Originally published on Sept. 5, 2019.


I'm squeaking in at the end of feeding tube awareness week with a post for anyone who has ever wondered why children would have feeding tubes.

My special area of interest is in working with children and families who are tube-dependent (in fact, I'm hoping I will get to do research in this area some day!), and so it is a pleasure to write this post, a quick run-down of FAQs and info about feeding tubes.

What's a feeding tube?

A feeding tube is a way of children/adults getting nutrition into their bodies that is not via their mouths. The one you are most likely to see (because it is most visible, and also a popular solution for more short-term needs) is an NG, or Naso-Gastric tube. That means it goes into your nose and down into your stomach.

The other tube that is fairly common is a gastrostomy (not, as a lot of people think, a gastronomy tube, though that would be great, wouldn't it?). This is a tube that goes directly into the stomach. Sometimes people call it a PEG (percutaneous endoscopic gastrostomy), though technically, that is just a term for one type of gastrostomy that is put in in a certain way.

Other less common tubes are oro-gastric (from your mouth into your stomach) and naso-jejunal/naso-duodenal tubes (from your nose, though your tummy and into different areas of your small intestine).

Why would a child need a feeding tube?

There are a few main reasons:

  • The child physically can't eat- they do not have the necessary skills to eat, or they are too unwell to eat. This may be temporary (e.g. if the baby is premature, or they are having an operation or treatment) or it may be permanent (e.g. if the child has an unsafe swallow, leading to food or drink entering the lungs).
  • The child is finding it difficult to eat for other reasons- this can be for lots of reasons, but some children who have had a lot of invasive medical treatment, sensory difficulties or pain associated with eating, may develop aversive behaviours in response to food that stop them eating, or stop them eating a good range of foods. These children may need all or some nutrition through their tube to support them.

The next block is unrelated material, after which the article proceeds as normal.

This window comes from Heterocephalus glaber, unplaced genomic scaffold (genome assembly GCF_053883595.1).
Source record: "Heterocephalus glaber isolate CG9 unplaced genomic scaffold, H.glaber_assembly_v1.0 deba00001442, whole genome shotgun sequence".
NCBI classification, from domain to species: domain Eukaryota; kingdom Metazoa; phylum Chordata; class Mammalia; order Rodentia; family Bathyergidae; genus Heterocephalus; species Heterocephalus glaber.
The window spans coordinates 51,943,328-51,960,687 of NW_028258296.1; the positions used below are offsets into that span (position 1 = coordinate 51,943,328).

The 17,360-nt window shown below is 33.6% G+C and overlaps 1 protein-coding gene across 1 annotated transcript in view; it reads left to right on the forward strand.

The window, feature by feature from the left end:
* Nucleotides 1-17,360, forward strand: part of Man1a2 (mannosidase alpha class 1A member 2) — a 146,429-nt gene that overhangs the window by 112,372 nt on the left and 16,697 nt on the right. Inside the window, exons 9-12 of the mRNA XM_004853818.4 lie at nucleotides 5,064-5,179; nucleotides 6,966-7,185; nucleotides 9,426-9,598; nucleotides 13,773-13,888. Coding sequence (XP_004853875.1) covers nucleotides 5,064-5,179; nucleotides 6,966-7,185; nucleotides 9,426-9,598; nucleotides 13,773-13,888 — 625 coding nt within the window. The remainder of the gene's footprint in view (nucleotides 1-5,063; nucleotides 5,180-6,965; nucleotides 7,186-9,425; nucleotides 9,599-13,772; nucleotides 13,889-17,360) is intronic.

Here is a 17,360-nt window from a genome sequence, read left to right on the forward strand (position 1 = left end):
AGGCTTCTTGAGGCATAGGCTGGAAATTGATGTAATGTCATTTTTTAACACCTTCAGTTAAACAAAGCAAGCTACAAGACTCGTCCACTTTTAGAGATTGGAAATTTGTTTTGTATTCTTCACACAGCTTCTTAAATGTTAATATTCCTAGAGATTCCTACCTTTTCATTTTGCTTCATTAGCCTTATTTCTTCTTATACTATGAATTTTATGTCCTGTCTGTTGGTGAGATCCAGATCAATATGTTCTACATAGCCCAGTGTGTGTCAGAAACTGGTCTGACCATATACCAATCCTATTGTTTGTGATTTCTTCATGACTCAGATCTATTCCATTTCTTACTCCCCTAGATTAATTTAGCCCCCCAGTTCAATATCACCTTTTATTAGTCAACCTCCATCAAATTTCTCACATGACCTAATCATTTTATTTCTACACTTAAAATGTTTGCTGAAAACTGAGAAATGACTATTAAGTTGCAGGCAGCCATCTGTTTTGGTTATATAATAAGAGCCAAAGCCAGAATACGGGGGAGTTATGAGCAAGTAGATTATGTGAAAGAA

• The child is not eating enough- this might be because they have a condition that means they require more calories than average, or perhaps their physical condition means that they eat very slowly and it is difficult to get through enough food to grow.

If a child has a feeding tube, does it mean they will never eat?

Not at all! The long-term picture for feeding tubes depends a bit on why they have been put in in the first place, but many children are able to leave them behind and move onto oral feeding. Some children will always need them for all or part of their eating and drinking.

Won't a feeding tube make the child too lazy to eat?

This is not the case. Feeding tubes help us to support children to grow and develop. There are some children who can find it difficult to move on to oral eating, but these are children who have physcial, developmental or psychological reasons why this is the case. These children are not lazy, and neither are their families.

When a feeding tube is introduced as a short or medium-term solution, there should always be a plan for how it is monitored and how and when decisions will be made to support the transition off the tube if it is appropriate.

Children often need therapy support to help them to build skills for future oral eating. In an ideal world, children will have Speech and Language Therapy/Dietitian/OT/Physiotherapy/Paediatrician/Respiratory Team/Gastrointestinal team/ENT/Nursing in the right combinations for their individual needs to help them and their families.

Want to find out more?

Try http://www.feedingtubeawareness.org/ and/or https://www.feedingmatters.org/

I give thanks to all the families sharing their tube-feeding stories this week, and I hope one day that all children will get the right support to reach their feeding potential.